Simple fixes to enhance your safety in the bathroom

Bathrooms are full of hard and unforgiving surfaces – such as ceramic tiles, porcelain fittings or rigid plastics – meaning that if you slip or fall you could easily break a bone or knock yourself out. On top of that, surfaces can often be wet, making them even more slippery.

All the more reason to take extra care in the bathroom, and there is a wide range of adaptations available to make them safer places for people who are frail or live with reduced mobility. In this article we’ll look specifically at anti-slip mats and adaptive toilet seats:

Anti-slip bathroom mats

Fixing a non-slip rubber or rubber-backed mat to an otherwise slippery surface is an economical but effective way to increase safety. For a nominal financial outlay, you can eliminate a significant hazard. First, there are anti-slip mats designed to sit in the bathtub, the shower tray or wetroom floor. Usually made of rubber, they fix securely to the surface beneath with a series of suction cups – the more the better.

These rubber mats can be plain and rectangular or patterned and made to fit a range of different-shaped baths or shower trays, including corner baths and quadrant shower cubicles. The design of the upper side, which you sit, lie or stand on, can differ for aesthetic appearance or functionality, but it’s best to choose one which offers maximum slip resistance. Some are marketed as having a ‘pressure relieving’ upper surface, usually incorporating air-filled pockets, but surefootedness should be your main consideration.

Bath mats also vary in length, some shorter ones designed just to sit on and others to run the full length of the tub or even up onto the incline where you lay back and relax. Some of these might even incorporate a pillow or neck rest. As well as guarding against slips while getting in and out of the bath, a good anti-slip mat will also stop you sliding down once lying in the tub, and even add a degree of extra comfort.

Look for an anti-slip mat with:

  • plenty of suction cups so that it sticks securely
  • a contoured or ridged upper surface to give maximum grip for your feet
  • a shape and size which is a good fit for your bathtub or shower.

Many are also machine washable, which is handy if they get discoloured mould spots on them after being used for a while. An alternative to a mat are anti-slip discs or strips which stick more permanently with powerful waterproof adhesive to the floor of your tub, shower tray or wetroom.

You can also use an anti-slip mat or rug on the outside of the tub or shower tray, ready to step onto as you get out, dripping wet. These special bathroom mats are either rubber-backed or use suction cups to prevent them from moving as you step onto them. There are also wooden slatted versions, but make sure you get one with slip-resistant feet.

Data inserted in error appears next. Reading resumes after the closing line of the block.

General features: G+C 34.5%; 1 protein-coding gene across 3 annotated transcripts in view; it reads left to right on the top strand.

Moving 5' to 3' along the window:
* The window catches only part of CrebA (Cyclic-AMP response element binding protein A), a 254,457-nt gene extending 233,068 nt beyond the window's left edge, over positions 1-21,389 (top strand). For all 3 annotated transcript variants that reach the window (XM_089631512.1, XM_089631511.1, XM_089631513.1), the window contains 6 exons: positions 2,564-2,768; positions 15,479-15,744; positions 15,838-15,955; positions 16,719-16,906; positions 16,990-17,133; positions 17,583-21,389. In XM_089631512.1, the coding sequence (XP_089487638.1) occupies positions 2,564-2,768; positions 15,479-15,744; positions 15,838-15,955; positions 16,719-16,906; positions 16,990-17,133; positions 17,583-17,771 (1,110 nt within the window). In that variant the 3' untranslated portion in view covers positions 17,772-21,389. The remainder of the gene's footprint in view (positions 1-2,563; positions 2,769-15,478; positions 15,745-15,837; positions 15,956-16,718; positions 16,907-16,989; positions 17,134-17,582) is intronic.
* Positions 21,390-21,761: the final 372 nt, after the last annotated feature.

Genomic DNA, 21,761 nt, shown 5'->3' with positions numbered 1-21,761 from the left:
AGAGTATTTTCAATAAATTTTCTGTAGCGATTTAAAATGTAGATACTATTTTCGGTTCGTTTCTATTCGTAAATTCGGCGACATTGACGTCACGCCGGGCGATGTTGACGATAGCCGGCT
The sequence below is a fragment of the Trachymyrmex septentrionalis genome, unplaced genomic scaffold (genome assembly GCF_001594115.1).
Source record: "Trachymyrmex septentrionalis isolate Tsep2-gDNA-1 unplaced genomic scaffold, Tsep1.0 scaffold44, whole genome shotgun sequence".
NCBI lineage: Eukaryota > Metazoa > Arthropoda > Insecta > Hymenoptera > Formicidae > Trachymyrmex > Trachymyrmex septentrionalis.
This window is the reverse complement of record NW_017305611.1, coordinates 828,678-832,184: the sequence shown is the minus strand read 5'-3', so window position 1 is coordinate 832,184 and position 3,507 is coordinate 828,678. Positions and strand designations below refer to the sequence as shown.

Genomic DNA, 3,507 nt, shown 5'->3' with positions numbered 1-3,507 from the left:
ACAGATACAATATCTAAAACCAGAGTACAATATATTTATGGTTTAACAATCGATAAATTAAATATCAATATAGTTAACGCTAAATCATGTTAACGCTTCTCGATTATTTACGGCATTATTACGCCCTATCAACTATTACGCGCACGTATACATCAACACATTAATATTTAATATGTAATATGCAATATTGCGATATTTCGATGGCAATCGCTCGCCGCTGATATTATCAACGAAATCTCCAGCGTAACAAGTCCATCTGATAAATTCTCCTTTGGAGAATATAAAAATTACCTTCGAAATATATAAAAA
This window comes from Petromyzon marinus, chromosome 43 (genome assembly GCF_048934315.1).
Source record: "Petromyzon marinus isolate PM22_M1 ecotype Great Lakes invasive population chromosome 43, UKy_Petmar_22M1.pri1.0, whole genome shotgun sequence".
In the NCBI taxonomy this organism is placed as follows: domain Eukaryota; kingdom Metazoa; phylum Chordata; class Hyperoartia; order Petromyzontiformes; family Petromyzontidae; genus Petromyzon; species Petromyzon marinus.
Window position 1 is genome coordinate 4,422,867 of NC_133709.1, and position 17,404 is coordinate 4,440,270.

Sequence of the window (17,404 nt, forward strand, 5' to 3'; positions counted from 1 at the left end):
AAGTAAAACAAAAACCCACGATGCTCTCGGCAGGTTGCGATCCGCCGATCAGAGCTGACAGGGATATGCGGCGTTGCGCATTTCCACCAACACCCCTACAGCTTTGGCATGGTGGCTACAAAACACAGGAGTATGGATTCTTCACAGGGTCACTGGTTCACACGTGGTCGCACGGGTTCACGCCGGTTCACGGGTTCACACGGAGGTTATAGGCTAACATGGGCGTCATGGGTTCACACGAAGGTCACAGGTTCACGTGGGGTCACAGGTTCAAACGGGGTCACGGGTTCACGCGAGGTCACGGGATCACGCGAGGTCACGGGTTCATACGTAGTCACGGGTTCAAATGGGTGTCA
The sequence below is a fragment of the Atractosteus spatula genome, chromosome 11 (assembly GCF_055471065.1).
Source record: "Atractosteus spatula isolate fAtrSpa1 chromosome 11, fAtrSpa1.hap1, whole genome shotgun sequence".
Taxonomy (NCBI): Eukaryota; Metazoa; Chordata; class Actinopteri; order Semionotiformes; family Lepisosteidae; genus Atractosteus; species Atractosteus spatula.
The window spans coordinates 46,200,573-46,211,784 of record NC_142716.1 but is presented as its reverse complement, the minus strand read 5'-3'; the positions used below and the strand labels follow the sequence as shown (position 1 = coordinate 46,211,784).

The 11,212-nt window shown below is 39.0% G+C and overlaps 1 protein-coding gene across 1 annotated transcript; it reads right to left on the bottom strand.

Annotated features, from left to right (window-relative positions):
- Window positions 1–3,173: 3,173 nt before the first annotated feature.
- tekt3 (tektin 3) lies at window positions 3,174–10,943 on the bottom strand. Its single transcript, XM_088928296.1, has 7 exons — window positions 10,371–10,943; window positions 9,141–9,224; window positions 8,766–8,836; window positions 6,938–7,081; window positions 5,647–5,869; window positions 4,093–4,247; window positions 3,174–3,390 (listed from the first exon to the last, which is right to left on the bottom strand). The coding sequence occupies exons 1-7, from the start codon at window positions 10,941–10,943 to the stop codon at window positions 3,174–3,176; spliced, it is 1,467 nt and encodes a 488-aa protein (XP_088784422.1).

Adaptive toilet seats

If you struggle to sit down and stand up easily from the toilet seat, there are several options open to you. Possibly the most visually appealing (but also most expensive) is to replace your current toilet with a ‘comfort height’ toilet. These stand four or five centimetres taller than a standard toilet, making it a little easier to lower or raise yourself, especially if you’re taller. However, replacing your toilet will involve some disruption and expense.

A quicker and cheaper option could be to install a raised toilet seat on your existing toilet. These deeper seats can add around four inches (10cms) of extra height to your toilet. They come in various designs – some will clip to your existing toilet seat while others replace it altogether.

Materials also differ, ranging from rigid plastic (often contoured for extra comfort) to padded versions, made of dense foam under a waterproof vinyl cover. Whatever type you choose, make sure you get one which will fit securely to your toilet and not move around while you are sitting on it or getting on and off.

Some more complex raised toilet seats have built-in armrests, giving you something to grip and steady yourself as you lower yourself onto the toilet and to push against as you stand up. These cost a little more, but have obvious benefits and some also include a backrest, providing extra support and comfort.

Another alternative is to install a toilet frame around your existing toilet, perhaps in combination with a basic raised seat. These sturdy frames again provide something solid to grip onto when sitting down onto the toilet or standing up off it, taking some of the strain off your legs. They are a boon to anyone who struggles to stand up unaided.

While you might not instantly care for the look of some of these toilet adaptations, you’ll soon come to appreciate their functional advantages. Above all, they provide an enhanced level of safety in the bathroom – something which transcends appearance and is hard to put a price on.

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